After what was by any measure an exceptionally long summer of speculation, Justin Williams has finally announced his desire to take a break from hockey. The intangible leadership value that Williams brought to the team last year is immeasurable and irreplaceable. But he also played the role of a top six winger and a 20-plus goal scorer who was relied on heavily in critical situations throughout the season and playoffs. Let’s take a look at the measurable impacts that he had last season, and how the team can fill them as they face a future without Justin Williams.
Williams played over 17 minutes per night last season — at the age of 37. That’s incredible in itself. The fact that he was able to score 23 goals and tally 30 assists is a testament to just how good of a player he is. (Bonus points to anyone who can name a player that took a break/retired from professional hockey after a 20+ goal season in the NHL.)
On top of his scoring acumen, Williams is an exceptional possession forward. He posted the fifth-best Corsi For Percentage on the team at 57.89%, and it’s not hard to imagine why. He’s very slippery on the boards and creates space for his linemates in a unique way. He had the second highest Scoring Chances For Percentage on the team behind Jordan Staal, meaning that his line was producing scoring chances at a much higher rate than they were conceding them.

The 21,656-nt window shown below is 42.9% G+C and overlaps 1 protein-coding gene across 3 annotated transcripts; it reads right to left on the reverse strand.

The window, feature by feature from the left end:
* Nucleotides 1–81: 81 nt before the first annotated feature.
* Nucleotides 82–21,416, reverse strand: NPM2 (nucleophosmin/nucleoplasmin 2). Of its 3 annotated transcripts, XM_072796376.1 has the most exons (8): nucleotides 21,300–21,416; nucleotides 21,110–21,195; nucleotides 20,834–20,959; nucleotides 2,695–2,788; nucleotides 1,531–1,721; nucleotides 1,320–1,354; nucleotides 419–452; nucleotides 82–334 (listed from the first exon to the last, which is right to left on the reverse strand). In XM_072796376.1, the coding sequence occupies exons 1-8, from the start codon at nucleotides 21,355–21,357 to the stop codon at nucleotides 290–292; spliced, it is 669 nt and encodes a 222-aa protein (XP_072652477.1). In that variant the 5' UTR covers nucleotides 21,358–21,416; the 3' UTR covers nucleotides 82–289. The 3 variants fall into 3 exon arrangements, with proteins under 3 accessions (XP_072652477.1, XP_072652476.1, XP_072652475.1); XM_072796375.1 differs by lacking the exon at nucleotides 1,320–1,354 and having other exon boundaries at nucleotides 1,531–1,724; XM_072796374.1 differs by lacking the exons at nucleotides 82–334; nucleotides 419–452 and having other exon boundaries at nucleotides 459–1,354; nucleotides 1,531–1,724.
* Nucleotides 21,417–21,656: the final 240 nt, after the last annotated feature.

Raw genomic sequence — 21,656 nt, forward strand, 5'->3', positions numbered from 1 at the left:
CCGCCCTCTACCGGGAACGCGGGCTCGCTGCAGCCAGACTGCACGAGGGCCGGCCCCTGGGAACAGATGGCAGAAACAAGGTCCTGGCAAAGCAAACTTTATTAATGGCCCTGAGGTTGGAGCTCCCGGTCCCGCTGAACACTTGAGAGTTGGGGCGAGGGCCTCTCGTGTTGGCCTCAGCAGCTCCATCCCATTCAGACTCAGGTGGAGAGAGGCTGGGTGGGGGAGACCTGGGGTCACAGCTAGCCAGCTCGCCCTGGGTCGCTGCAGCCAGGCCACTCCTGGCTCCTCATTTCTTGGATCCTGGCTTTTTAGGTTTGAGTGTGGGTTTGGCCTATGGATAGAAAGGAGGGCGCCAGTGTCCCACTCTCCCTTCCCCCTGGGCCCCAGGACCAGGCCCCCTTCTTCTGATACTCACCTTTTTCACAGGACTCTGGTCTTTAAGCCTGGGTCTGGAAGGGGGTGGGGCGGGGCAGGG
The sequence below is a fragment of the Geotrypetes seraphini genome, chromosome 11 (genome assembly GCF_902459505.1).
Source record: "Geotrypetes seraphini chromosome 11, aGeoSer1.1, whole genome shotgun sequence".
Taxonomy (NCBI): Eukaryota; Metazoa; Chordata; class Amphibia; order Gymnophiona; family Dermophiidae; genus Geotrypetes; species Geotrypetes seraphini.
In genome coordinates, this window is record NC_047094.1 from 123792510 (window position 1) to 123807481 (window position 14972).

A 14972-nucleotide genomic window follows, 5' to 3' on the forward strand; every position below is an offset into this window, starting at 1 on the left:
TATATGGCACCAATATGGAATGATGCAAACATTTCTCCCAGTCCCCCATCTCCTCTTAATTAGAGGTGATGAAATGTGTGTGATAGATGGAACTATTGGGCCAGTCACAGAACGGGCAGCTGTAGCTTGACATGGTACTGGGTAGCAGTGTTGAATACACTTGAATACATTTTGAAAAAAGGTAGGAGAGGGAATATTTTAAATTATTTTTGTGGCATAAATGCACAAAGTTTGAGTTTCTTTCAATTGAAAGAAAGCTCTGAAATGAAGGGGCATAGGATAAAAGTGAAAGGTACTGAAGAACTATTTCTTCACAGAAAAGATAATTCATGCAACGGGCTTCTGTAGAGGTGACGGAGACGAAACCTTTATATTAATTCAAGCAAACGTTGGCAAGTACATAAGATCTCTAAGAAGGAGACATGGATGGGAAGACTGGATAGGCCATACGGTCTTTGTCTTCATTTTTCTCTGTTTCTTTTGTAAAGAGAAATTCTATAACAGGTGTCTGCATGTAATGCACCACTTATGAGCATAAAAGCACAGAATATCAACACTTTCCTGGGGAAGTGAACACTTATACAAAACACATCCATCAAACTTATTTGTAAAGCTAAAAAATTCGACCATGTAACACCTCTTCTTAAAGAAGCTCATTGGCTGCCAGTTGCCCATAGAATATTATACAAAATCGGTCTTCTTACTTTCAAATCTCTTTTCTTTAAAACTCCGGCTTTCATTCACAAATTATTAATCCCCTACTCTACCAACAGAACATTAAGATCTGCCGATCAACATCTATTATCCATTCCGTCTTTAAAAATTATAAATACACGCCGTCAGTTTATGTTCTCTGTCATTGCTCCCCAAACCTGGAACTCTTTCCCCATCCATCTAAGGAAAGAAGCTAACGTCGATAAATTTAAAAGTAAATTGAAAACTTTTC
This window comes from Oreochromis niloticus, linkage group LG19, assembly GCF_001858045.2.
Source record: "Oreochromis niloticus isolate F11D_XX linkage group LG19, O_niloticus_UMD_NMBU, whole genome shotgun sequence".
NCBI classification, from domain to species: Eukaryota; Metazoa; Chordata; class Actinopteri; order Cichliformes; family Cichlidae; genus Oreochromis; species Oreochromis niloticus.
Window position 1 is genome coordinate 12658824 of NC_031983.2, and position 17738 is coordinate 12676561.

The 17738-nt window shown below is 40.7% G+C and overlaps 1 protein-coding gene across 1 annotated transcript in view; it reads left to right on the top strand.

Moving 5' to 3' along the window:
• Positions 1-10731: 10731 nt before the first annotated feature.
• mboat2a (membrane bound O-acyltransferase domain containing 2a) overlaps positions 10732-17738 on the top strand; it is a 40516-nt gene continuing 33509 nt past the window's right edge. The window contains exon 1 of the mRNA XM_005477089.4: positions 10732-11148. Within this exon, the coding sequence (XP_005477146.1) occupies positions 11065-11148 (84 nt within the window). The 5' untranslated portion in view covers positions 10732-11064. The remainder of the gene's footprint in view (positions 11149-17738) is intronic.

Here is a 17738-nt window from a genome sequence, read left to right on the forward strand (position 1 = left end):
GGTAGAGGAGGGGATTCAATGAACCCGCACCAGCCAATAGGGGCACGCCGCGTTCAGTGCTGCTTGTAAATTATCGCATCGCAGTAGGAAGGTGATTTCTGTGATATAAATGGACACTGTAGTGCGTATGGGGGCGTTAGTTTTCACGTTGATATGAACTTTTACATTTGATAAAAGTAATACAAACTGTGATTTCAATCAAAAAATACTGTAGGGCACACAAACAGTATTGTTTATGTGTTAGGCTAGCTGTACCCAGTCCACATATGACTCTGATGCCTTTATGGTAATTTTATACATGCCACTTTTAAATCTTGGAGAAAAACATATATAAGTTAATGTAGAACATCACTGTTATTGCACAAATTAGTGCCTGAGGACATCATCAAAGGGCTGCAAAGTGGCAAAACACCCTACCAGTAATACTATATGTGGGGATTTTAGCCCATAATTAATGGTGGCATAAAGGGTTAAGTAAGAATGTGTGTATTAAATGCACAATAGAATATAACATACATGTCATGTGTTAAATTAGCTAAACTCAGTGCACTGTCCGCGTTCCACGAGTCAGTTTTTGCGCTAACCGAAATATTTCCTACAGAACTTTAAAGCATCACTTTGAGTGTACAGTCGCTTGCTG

Williams’ most valuable offensive asset is his ability to put the puck in the back of the net at will. He was relied on last season to score at both even strength and on the power play, and his departure will leave a big hole in the top nine. That hole could easily be filled by the best pure goal scorer on the Hurricanes — Andrei Svechnikov.
Svechnikov is the most natural successor and will likely be thrown into those offensive situations in Williams’ absence. Increased responsibility in the top six could be exactly what Svechnikov needs to really catch fire this season.
Offensive newcomers will also be relied on to fill the gaps left by Williams. Ryan Dzingel and Erik Haula (and even Martin Necas to a degree) will see increased ice time without the captain around. In retrospect, the Dzingel signing makes even more sense. The forward corps is a bit less of a logjam now, and Dzingel’s role on offense is a lot more clear than it was a month ago.
Justin Williams’ leadership last season is irreplaceable, and his stepping away from the team will leave a huge hole in the locker room. It will also leave a hole in the top six — 23 goals and 17 minutes per night is a lot to lose. The good news is that the front office did a great job this offseason in preparing for what ended up being the inevitable.